Where two or three are gathered together in my name, there I am.

This weekend, we remember what happened one year ago on September 11, 2001 in New York City, Washington, D.C., and Pennsylvania, and I thought I’d share with you my experience in New York. I lived in Manhattan, and had been the World Trade Center four times that weekend, exactly one year ago. I was having breakfast with my parents in a hotel in lower Manhattan when the planes hit. They left town, and I went downtown to start volunteering. By Thursday morning, I was working full-time at the Family Assistance Center, the main place for all relatives who lost loved ones in New York.
2,900 people died in New York City that day, and over 50,000 distraught relatives came through the Family Assistance Center in the weeks afterwards. I myself talked with and counseled about 1500 grieving relatives over three months and worked one day a week at Ground Zero, where I spoke with well over 500 rescue workers. The Red Cross asked me to be the local coordinator of the 500 chaplains who were volunteering at the Family Assistance Center.
I remember going to Ground Zero one week after the attacks. There stood seven stories of smoking rubble, where the two 110 story buildings once stood. One firefighter came running off the pile, as they were digging out bodies, and said to me, “Quick, Father, tell me how to pray, because I’m digging for my best friend and I don’t know what to say.” Once, I came across 20 firefighters who had just arrived that morning from Mexico. They asked me to pray with them before they started to work. We joined hands, prayed together, and they all burst out crying. I remember holding one weeping mother, who lost her son. I said to her, “Someday, you will see him again.” She said, “Yes, I know, because the resurrection is all I have.” There were so many encounters that I cannot remember them all.
After a while, we started bringing large groups of fifty grieving family members to Ground Zero to pray. We would walk up to the ruins, which were horrific, covering over 16 acres. All the relatives would burst out crying. One mother, who was Catholic and lost her 30 year old son, turned to me there and said, “Father, I have no room for anger. I’m filled with compassion for the families of the hijackers, for the people of Afghanistan and Iraq. What must they be going through? What is their suffering like, that a few of them would go insane and fly planes into these buildings? Bombing Afghanistan will not end my sorrow or heal my grief or bring my son back. It will only increase my grief.” I thought her response was the response of Christ. The grief everywhere was overwhelming, but like many people, she showed the true Christian response of compassion and love.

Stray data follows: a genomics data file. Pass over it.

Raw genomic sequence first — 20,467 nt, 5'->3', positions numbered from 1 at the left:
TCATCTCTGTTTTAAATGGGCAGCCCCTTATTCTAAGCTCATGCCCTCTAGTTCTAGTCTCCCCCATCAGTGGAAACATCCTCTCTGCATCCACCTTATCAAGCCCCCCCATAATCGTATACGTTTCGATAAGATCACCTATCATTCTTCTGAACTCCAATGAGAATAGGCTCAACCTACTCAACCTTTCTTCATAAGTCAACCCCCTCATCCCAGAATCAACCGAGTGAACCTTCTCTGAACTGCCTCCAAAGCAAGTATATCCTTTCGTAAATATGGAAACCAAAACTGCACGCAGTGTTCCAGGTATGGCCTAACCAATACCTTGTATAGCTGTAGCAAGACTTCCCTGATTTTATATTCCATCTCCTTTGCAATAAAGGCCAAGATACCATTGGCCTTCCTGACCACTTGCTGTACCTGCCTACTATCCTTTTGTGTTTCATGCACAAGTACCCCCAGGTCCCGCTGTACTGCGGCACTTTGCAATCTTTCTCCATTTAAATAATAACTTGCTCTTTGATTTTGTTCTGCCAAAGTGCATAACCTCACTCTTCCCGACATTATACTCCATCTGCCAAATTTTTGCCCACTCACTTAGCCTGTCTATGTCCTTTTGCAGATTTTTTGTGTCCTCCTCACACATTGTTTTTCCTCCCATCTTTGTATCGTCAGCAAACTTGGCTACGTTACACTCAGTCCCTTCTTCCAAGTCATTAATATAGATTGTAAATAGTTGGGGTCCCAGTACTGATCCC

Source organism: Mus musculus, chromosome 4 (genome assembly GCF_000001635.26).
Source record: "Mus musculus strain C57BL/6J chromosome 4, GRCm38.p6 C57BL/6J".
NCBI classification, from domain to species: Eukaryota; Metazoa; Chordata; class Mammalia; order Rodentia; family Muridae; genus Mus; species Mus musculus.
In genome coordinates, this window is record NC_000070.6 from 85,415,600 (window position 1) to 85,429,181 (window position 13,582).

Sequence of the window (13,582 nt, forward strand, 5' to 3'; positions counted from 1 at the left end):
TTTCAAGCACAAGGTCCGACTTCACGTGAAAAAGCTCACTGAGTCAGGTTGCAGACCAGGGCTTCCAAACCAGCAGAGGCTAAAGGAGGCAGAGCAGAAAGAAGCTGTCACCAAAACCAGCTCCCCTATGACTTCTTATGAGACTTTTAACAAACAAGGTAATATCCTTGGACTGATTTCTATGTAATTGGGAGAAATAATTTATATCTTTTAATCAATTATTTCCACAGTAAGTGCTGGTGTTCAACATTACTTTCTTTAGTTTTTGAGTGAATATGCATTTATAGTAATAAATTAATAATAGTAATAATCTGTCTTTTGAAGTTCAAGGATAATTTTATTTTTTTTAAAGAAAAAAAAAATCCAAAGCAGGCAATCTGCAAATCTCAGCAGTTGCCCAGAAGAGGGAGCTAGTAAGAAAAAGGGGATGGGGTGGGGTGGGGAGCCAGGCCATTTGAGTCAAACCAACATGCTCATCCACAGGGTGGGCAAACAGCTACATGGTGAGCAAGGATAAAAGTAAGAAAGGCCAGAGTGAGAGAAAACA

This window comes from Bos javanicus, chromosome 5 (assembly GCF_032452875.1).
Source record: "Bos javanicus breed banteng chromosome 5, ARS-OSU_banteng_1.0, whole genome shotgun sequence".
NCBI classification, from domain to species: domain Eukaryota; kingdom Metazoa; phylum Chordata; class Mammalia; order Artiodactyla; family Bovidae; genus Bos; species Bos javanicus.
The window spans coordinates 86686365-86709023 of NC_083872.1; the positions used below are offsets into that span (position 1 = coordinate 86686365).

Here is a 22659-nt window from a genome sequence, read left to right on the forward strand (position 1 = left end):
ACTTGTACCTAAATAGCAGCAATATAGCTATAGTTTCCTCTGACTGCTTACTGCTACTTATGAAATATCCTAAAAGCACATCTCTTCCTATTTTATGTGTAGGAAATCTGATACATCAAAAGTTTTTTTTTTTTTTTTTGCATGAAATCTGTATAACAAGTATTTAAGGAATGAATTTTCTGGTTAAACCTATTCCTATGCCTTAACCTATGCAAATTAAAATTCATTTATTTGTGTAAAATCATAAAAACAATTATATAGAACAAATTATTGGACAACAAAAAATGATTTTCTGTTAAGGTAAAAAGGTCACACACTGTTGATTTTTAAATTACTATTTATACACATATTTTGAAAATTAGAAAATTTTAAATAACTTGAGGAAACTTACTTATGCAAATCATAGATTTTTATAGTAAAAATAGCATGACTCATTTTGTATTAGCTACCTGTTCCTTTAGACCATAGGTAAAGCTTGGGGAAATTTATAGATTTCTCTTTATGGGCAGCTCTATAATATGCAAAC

St. Paul writes that love is the fulfillment of the law; that loves does no evil to the neighbor; that we are to love one another as Christ loved us, no matter what happens; that nonviolent love is the heart of Christianity; and that we are not to hurt one another, but to keep on loving, even to love our enemies. How do we do that? Jesus is constantly trying to teach us how to love, and in the end, lays down his life showing us. He gives us his body and blood to strengthen us for the hard work of nonviolent love.
In Matthew’s Gospel, we hear Jesus give specific instructions to his disciples on how to build a community of love and compassion. In this lesson, we are told to correct one another, gently and with love, and to help each other grow in compassion and love. The goal is to build a community of nonviolent love, where everyone forgives one another, where everyone loves one another, where everyone serves one another, where everyone trusts in the God of love, where we all keep on reconciling and becoming friends who follow Jesus together.
And Jesus says, if you do this, whenever you gather together in my name, I am present there in your midst. If you gather together and agree on what you want to ask God, he says, God will always grant your request. The Gospel today asks us: how can we love everyone around us more and more, and show compassion to the world? How can we help each other grow? How can we reconcile with one another more and more, and build a community of compassion and love? Do we believe that God is present here in our midst, and will grant us whatever we ask?
I think Jesus would certainly want us to respond with love, compassion and forgiveness to September 11th, instead of with vengeance, bombings and war. I trust that all of you are doing what the Gospel calls for, trying to love one another more and more. During these days, let’s pray intentionally for the whole world then, that terrorism, bombings, violence, vengeance, sanctions and war will end, that the world will begin to practice the way of love and reconciliation which Jesus commands.
If we dare ask this, in Jesus’ name, and keep on practicing it, we can trust that our prayer will be answered, because the good news today, as we come to the altar, is that Jesus is right here in our midst.